As the following document shows, the MoJ are making efforts to make sure things are 'smoothed over' as far as Judges and Magistrates are concerned regarding the bright new future being ushered-in under TR. I particularly like this bit:-
"The feedback we have received to date is that judges have not noticed any difference in probation service delivery since the transition on 1 June."
Transforming Rehabilitation: Programme Update
Ministry of Justice officials are currently conducting a series of interviews across the country with members of the judiciary to get your views on how the Transforming Rehabilitation reforms are progressing in regard to the courts, and what further information you would like to gain a greater understanding of the reforms.
Over the coming months we will be putting out regular information responding to emerging themes from these discussions to ensure that you have the information you need fully to understand the reforms that are taking place in the probation system.
What has been happening over the last few months?
On 1 June the 35 Probation Trusts were re-organised into 21 Community Rehabilitation Companies (CRCs) and the new National Probation Service (NPS). Over the last few months, staff in the new organisations have been working hard to embed the new structures and processes. Under the new system, all low and medium risk of harm offenders will now be managed by the CRCs, and all high risk of harm offenders by the NPS.
Alongside the operational reorganisation, the Ministry of Justice has also been running a competition to find new owners for the 21 CRCs. We remain on track to sign contracts with new providers by the end of 2014.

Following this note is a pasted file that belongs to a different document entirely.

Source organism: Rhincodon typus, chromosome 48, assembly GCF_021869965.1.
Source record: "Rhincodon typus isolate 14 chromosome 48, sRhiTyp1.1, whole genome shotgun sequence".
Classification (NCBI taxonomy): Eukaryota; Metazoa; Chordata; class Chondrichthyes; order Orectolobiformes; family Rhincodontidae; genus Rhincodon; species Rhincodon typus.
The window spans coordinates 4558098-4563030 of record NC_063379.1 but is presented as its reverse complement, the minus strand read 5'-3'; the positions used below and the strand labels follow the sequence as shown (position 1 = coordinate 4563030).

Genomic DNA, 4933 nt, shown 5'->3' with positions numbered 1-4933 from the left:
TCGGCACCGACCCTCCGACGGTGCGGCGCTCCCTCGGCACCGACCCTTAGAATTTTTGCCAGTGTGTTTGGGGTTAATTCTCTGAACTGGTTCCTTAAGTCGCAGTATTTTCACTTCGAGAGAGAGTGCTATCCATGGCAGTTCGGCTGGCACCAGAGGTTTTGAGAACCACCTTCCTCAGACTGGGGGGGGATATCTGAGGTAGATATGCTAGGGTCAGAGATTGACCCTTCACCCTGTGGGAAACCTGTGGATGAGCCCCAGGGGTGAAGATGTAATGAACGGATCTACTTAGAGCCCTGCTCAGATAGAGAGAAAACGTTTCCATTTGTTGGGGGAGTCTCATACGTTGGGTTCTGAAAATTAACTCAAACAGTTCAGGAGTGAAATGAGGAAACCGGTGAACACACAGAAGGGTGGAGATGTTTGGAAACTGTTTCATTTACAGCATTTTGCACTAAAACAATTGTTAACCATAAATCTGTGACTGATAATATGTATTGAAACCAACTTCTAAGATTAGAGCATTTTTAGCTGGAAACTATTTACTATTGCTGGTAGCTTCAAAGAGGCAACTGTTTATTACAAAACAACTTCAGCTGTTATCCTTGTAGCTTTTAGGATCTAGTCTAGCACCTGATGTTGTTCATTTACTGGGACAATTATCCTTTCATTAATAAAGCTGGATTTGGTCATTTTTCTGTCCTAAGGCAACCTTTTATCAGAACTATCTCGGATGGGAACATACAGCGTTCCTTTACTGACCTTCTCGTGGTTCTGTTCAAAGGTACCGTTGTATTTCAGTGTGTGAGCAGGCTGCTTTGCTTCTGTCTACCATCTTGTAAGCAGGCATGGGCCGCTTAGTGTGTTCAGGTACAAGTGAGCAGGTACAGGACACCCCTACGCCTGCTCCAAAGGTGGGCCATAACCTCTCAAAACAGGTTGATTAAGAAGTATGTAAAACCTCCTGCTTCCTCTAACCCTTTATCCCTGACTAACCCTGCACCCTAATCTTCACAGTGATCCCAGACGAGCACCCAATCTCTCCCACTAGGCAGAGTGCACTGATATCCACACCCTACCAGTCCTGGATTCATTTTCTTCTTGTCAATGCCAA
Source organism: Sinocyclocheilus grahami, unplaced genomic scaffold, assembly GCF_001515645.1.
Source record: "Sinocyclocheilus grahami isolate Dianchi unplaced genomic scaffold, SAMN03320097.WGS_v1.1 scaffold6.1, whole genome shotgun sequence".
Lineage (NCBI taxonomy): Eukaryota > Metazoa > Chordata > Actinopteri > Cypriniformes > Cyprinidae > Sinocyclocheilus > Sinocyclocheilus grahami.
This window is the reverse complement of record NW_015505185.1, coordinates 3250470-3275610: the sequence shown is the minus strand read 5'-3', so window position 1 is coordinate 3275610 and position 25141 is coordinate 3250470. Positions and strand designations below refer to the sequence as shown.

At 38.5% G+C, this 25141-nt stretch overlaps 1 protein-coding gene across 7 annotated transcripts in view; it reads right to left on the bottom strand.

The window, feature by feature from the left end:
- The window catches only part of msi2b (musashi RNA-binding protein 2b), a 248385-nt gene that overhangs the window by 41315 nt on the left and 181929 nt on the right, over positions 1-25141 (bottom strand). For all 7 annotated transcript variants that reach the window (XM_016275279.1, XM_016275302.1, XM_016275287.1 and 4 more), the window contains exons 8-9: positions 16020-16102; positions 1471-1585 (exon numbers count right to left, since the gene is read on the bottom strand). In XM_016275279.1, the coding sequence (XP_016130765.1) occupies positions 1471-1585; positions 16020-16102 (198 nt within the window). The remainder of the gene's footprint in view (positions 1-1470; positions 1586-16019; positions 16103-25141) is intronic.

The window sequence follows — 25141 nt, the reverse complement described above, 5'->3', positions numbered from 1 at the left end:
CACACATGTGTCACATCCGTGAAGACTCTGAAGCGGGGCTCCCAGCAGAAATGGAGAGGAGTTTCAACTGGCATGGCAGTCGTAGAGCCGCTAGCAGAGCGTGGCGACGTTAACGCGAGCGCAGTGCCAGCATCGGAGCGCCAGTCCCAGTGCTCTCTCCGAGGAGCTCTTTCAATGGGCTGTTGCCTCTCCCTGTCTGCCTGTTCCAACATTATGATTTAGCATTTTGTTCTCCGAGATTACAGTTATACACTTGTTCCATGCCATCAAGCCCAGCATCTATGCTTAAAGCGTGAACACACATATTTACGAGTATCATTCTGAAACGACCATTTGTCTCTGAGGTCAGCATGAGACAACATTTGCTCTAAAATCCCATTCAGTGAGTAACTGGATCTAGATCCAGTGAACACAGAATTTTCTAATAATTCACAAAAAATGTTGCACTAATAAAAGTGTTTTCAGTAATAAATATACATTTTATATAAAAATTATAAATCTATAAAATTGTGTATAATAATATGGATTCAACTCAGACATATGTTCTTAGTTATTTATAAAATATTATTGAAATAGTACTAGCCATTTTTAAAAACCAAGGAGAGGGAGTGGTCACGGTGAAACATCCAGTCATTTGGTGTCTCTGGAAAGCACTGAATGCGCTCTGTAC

Our reforms will see the probation market opened up to a wide range of providers to allow innovation from the private and voluntary sectors under a new payment by results structure. This system will encourage new ways of working with offenders based on what works to reduce reoffending. Services to the courts will continue to be provided by the public sector NPS.
Good progress has been made in the competition to own and run the 21 CRCs. On 30 June we reached the deadline for bid submissions. We have a strong and diverse market of bidders, with more than 80 bids currently being evaluated. There is healthy competition, with an average of 4 bidders in each of the Contract Package Areas.
We have a mix of bidders from a range of partnerships, including charities experienced in tackling a range of issues affecting offenders, small and large British businesses and experienced multinationals. Mutuals (formed by enterprising groups of staff who worked together in Probation Trusts) are also represented in this cadre, and all of the bidders have experience in working with offenders or across the wider criminal justice system. In addition, almost 1000 organisations have now registered as potential supply chain providers including more than 700 voluntary, community and social enterprise organisations.